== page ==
ESTATENVY

Top 5 Factors Influencing the Real Estate Industry Today

ESTATENVY takes a look at some of the critical issues impacting the real estate industry in 2018.

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According to Inman News, real estate professionals are generally optimistic about the 2018 housing market. Out of 653 economists, developers, agents, and owners who participated in an Inman survey at the end of 2017, several factors were cited as reasons to be positive about the state of the real estate industry; however, concerns such as high home prices continue to put pressure on buyers.

ESTATENVY connected with Don Sternhagen, a St. Louis real estate agent who works with Keller Williams and is the CEO of The Don E Sternhagen Group, and he shared some of the most important factors influencing the real estate industry today.

Millennials are buying more homes.

As millennials obtain higher household incomes, transition into management positions and begin to raise children, they are starting to buy more homes. Although millennials have been slow to make the move to home ownership, they are now purchasing more houses than older buyers.

The National Association of Realtors reported that millennials were responsible for 36 percent of U.S. home buys, which is more than any other age group, including baby boomers, who accounted for 32 percent of home purchases. According to Sternhagen, millennials looking to buy a home tend to seek out several specific attributes.

“More millennials are getting into the market, and they also tend to look for things that other groups do not think are as important,” Sternhagen said. “They like to purchase homes that are close to some sort of action where they can still go out and have fun with their friends along with being close to mass transportation.”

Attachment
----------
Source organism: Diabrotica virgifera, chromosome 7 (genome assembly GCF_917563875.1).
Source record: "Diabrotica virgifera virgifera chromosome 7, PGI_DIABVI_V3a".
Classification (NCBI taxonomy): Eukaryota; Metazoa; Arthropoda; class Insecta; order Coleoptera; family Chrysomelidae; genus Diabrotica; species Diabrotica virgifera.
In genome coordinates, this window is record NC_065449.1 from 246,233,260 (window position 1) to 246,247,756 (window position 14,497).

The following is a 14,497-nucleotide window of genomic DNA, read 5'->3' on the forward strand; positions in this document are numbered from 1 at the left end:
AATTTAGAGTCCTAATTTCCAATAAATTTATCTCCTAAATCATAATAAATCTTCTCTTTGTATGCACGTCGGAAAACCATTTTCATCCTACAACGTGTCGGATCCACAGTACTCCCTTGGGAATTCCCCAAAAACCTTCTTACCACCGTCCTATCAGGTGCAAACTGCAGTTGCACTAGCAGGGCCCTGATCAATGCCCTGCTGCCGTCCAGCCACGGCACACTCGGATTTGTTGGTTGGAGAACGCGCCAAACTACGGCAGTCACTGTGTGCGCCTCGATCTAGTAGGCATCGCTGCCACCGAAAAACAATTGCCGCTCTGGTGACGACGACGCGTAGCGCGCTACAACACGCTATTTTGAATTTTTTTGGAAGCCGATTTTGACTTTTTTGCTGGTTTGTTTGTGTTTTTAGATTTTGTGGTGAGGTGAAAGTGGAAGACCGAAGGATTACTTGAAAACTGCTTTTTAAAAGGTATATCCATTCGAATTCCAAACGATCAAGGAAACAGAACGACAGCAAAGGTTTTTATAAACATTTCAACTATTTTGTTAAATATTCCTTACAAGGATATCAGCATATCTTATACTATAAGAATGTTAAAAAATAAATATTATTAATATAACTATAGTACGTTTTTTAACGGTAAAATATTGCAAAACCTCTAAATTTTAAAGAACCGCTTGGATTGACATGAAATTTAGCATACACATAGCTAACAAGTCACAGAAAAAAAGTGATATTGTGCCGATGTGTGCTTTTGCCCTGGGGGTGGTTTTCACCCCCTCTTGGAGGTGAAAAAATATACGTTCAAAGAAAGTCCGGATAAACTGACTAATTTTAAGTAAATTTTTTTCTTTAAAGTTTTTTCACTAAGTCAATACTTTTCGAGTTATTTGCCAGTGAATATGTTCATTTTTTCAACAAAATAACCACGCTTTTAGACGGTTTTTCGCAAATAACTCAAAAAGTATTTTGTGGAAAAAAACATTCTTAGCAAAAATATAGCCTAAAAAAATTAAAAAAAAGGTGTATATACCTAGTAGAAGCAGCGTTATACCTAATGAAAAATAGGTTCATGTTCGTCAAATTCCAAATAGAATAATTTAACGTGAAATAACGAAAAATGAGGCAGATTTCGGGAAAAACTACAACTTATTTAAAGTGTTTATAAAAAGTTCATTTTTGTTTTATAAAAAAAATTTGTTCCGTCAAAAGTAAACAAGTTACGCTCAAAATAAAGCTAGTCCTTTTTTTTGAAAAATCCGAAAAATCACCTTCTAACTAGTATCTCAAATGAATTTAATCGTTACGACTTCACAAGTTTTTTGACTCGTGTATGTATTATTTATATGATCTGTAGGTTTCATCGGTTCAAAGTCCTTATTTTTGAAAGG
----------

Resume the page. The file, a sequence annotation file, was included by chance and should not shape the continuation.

Technology is making waves.

According to a report from the Counselors of Real Estate, the technology start-up boom is revolutionizing the real estate industry by changing the way real estate is bought, sold and managed. In 2011, $186 million was invested in commercial real estate technology start-ups. In 2016, investments soared to $2.7 billion, and MIT’s research innovation lab has identified 1,600 real estate tech start-ups around the world.

Technology such as Blockchain, augmented and virtual reality, chat bots, big data, and artificial intelligence are also changing the way real estate agents work along with how people purchase homes. Despite the increasing reliance on technology, Sternhagen said it is still important to take the time to visit homes before buying them.

“There is a big difference between looking at photos of a house on the Internet or an app and actually seeing it for yourself,” Sternhagen said. “Visiting allows you to get a good feel for a home and accurately compare it to your other options. For sellers, it’s still important to consult a knowledgeable agent so you price your home correctly.”

Homeowners are staying put due to high costs.

Because of rising costs of mortgages and climbing home prices in numerous markets, homeowners are choosing to remain in their homes for longer. The National Association of Realtors study found that recent buyers said they are planning to live in their homes for a median of 15 years while 18 percent said they intend to never move.

“A lot of people aren’t looking for new homes right now,” Sternhagen said. “Many are staying in the home they have.”

Home prices will increase.

According to a Washington Post article, housing economists have predicted that fewer homes will be listed for sale and not enough new homes will be built to satisfy demand, which indicates that home prices will continue to rise for buyers.

“It’s all about supply and demand,” Sternhagen said. “Currently, there is a glut of home buyers, which is heavily outpacing the number of sellers in a lot of areas. This is impacting buyers because it is taking longer for them to find worthwhile homes they want to purchase.”

Sternhagen has noticed that prices have skyrocketed in many St. Louis suburbs. In one area, Sternhagen said they have increased by 21 percent since last year.

“These are some of the highest appreciation rates I have ever seen,” Sternhagen said.

The market favors home sellers.

Due to low inventory, homes will continue to be a hot commodity in 2018, which is good news for home sellers. Coupled with the fact that home prices have risen 40 percent in the last five years, many sellers have not only been able to get a variety of offers from interested buyers, but they have also received good prices for their homes.

“I was recently working to sell a house, and we were able to get an offer above what we expected before it was even on the market,” Sternhagen said. “Right now, the market certainly favors the seller.”